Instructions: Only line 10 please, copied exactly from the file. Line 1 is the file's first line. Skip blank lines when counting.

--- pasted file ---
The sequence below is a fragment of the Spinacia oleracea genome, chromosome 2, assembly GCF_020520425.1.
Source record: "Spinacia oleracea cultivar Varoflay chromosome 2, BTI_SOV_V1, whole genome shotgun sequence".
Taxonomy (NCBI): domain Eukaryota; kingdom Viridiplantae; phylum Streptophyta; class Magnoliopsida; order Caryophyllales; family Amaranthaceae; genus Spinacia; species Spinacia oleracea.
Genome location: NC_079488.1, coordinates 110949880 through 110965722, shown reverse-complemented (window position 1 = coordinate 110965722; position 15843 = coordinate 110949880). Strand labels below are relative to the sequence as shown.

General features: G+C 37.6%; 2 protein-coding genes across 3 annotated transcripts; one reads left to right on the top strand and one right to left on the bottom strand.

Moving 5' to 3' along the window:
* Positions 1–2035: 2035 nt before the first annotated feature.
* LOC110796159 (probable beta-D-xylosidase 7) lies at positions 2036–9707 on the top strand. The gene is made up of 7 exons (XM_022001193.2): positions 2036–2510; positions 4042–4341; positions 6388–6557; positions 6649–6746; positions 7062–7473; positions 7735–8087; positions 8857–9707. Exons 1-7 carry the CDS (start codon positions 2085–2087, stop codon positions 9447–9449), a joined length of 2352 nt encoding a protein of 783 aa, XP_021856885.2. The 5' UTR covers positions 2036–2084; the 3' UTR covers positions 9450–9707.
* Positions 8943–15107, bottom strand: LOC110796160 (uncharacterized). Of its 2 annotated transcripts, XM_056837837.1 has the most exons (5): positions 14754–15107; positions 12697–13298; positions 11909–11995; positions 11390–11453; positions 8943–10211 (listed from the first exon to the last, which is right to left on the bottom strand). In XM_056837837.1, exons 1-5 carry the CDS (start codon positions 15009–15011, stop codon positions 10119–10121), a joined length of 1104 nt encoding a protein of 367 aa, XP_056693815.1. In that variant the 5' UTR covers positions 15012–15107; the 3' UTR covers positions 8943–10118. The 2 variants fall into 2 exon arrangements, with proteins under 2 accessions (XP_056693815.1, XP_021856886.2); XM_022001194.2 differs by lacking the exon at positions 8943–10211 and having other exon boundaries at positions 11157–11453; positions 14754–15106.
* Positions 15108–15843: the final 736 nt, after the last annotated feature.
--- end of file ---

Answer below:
* Positions 15108–15843: the final 736 nt, after the last annotated feature.